OROTTA, ETHIOPIA -- On a bombing mission over Eritrea three years ago, Maj. Bezabih Petros was shot out of the sky. The Ethiopian pilot managed to eject from his burning aircraft and parachute to safety.
Upon landing, however, the pilot discovered that he had been transformed into a non-person.
The Ethiopian government, which has been fighting rebels in Eritrea for more than 26 years, never has acknowledged that the rebels exist. Therefore, when the pilot was captured by non-existent rebels, he, too, ceased to exist.
The International Committee of the Red Cross (ICRC) says that rebels of the Eritrean People's Liberation Front have captured and are holding about 8,000 of these non-persons. The Ethiopian government has not tried to negotiate their release.
When the rebels unilaterally released several hundred Ethiopian prisoners of war in 1978, their homecoming was less than warm. According to an international relief official, the fortunate ones were drafted back into the Army. Others were jailed and a few were shot.
"It is terrible. Really it gets you mad. You serve your country and you want to be recognized as a prisoner of war. You want one day to go home and see your family," said Bezabih, 37, who is married and has four children.
Since April 1984, the major has been living with another captured Ethiopian officer in a tent in a rocky box-canyon deep in rebel-held territory. To pass the years, he listens to a short-wave radio, reads whatever he can find and does pushups.
Considering the vagaries of African warfare, the major can count himself lucky. Eritrean rebels captured by the Ethiopian government are jailed as common criminals. They are not allowed to send or receive mail. They also are denied access to the clothing, blankets and medicines provided by the ICRC.
In Angola, the same holds true of captured rebels of the Union for the Total Independence of Angola (UNITA).
Civil wars in Africa do not fit the rules of international conflict as spelled out in the Geneva Convention. On every side of Africa's wars, prisoners disappear through the loopholes.
According to the Geneva Convention, captured combatants are "entitled to respect for their lives, dignity, personal rights and convictions. They shall be protected against all acts of violence and reprisals. They shall have the right to correspond with their families and to receive relief."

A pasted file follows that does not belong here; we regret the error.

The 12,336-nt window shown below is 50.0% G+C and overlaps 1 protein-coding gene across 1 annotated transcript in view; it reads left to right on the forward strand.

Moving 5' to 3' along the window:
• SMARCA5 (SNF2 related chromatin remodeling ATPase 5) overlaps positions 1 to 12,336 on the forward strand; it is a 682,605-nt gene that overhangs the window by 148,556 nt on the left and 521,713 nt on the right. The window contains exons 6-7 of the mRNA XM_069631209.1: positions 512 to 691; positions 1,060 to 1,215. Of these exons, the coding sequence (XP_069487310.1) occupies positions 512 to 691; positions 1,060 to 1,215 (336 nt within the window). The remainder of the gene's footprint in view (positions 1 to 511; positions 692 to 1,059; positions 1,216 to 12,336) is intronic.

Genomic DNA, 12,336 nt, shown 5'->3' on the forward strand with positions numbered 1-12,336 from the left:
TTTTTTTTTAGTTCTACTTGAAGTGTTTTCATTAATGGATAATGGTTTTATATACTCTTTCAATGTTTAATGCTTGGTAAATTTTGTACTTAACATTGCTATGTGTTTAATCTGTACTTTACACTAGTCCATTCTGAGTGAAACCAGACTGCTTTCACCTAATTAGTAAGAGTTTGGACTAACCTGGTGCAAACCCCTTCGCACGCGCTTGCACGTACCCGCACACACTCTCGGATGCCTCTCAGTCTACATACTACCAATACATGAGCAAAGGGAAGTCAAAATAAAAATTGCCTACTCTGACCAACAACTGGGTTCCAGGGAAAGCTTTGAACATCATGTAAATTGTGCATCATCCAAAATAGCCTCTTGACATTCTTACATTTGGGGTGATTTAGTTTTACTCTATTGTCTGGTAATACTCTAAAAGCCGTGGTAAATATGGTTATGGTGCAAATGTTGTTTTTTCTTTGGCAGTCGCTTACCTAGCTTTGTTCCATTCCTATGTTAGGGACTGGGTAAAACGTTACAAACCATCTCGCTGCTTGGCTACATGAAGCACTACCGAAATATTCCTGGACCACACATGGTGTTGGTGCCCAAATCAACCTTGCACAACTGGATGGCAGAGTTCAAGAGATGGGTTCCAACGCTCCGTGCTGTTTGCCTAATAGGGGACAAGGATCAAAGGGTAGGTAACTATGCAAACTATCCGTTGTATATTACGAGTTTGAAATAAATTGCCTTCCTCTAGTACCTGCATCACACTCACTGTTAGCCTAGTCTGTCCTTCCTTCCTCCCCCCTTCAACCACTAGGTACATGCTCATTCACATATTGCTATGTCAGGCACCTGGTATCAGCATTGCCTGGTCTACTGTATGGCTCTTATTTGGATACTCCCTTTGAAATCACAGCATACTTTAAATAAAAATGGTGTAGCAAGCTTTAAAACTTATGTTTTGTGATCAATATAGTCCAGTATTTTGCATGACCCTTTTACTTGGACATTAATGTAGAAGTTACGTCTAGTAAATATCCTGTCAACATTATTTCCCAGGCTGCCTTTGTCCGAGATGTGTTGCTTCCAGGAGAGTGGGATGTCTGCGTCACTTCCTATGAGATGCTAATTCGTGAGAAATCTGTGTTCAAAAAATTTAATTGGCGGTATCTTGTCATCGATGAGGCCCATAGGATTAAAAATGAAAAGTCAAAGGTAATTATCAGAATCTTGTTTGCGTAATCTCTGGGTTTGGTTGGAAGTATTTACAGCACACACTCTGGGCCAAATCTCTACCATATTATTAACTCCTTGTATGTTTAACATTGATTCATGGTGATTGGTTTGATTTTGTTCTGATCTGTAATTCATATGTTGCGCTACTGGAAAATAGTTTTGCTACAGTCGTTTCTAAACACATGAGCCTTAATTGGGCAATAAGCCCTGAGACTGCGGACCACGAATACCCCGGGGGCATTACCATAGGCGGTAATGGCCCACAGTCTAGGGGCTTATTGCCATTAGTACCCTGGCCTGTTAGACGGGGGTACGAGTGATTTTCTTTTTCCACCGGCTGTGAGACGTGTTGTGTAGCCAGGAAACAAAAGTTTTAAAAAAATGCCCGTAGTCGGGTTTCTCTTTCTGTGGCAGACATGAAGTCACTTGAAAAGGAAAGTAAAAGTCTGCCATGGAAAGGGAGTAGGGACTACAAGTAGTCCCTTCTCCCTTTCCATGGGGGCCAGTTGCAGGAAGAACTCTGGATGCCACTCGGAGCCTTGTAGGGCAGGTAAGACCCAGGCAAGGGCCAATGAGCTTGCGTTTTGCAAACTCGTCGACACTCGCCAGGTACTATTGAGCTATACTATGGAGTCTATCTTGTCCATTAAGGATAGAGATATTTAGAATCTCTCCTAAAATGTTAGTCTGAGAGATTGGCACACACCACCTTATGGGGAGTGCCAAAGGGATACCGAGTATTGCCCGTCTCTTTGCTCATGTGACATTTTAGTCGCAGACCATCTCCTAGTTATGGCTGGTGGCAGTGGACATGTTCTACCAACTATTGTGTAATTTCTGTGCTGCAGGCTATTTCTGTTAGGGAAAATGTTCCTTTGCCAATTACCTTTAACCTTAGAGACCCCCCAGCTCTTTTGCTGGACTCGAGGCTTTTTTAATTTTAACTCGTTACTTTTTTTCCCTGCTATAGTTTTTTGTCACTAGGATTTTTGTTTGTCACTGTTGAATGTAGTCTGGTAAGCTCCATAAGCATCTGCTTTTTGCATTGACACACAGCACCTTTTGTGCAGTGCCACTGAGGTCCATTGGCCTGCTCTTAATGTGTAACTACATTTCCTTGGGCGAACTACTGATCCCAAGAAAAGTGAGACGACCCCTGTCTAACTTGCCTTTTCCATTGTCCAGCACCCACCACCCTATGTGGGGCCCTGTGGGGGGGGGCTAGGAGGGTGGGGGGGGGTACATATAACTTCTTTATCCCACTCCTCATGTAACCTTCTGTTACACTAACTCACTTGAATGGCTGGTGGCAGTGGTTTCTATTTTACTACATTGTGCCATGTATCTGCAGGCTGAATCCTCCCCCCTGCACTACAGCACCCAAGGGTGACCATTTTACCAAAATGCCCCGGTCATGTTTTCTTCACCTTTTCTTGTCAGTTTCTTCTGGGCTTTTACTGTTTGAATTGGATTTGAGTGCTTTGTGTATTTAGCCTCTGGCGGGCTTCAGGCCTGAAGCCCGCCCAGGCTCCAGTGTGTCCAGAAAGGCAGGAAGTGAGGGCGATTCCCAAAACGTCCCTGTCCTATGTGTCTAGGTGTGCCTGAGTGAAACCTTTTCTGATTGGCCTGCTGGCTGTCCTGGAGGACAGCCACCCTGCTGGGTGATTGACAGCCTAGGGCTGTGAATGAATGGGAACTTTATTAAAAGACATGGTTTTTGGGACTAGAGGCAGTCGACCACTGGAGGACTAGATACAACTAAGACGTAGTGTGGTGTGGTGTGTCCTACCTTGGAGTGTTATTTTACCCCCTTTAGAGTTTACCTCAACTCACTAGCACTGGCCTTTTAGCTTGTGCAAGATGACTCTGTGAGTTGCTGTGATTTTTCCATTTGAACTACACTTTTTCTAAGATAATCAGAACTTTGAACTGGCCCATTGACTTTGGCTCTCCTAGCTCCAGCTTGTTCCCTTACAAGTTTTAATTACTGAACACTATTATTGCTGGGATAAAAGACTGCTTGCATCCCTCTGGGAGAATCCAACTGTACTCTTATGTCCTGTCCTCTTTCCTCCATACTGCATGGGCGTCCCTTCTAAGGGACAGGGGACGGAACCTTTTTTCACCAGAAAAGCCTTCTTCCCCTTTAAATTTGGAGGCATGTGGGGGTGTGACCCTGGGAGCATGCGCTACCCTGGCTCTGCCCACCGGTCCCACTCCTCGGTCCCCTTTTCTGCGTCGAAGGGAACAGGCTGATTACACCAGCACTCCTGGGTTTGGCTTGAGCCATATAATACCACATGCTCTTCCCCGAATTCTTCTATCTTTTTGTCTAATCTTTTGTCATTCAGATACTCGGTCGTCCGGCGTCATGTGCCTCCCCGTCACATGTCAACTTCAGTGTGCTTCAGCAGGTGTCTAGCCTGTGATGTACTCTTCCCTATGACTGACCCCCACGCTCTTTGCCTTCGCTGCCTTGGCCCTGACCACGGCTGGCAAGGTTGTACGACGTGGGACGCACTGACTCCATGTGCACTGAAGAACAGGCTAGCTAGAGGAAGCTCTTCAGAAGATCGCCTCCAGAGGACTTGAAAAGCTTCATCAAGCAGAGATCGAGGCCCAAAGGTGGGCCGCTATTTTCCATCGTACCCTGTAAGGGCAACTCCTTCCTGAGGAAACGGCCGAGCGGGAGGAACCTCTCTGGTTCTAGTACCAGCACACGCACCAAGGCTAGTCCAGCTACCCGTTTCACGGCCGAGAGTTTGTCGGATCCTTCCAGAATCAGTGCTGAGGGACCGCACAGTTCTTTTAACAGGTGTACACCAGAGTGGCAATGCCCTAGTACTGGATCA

The ICRC, the Geneva-based Swiss relief agency, is empowered by the Geneva Convention to verify that these rules are followed. ICRC representatives are supposed to be able to conduct private interviews with all prisoners of war, to inspect their quarters and to make repeat visits.
But in Africa's civil wars, where many embattled countries do not acknowledge that there is an enemy, the Red Cross is usually locked out. Strictly speaking, since there is no war, there can be no prisoners of war and the ICRC has no standing.
Lacking international authority, ICRC delegates in Africa use persuasion and moral pressure. They do what they are allowed to do.
Thus far, in Ethiopia, the ICRC has had limited success working with the Eritrean rebels and almost none working with the government.
The Eritrean rebels have allowed the Red Cross to distribute clothes, blankets and some medicines to 7,897 captured Ethiopian soldiers and officers. But thus far the rebels have not allowed the Red Cross representatives to conduct private interviews with the prisoners.
In Angola, UNITA rebels have allowed the ICRC to see some captured Angolan soldiers, according to an agency official in Geneva.
The official added that negotiations with the Ethiopian and Angolan governments for ICRC visiting rights with prisoners and for the right of prisoners to correspond with their families have gone nowhere.
Here in the rebel-held mountains of Eritrea, the rebels use captured soldiers to help build roads. One international relief official said that while the prisoners are forced to work hard, they are fed relatively well and have access to medical care.
Like all captured Ethiopian officers, Bezabih Petros is given special treatment. He does not have to do anything. He waits and wonders about his family.
"My government doesn't really give a hoot for us," said Bezabih. "POWs in Eritrea are a very big headache for the government. That is why it would prefer that we were perished."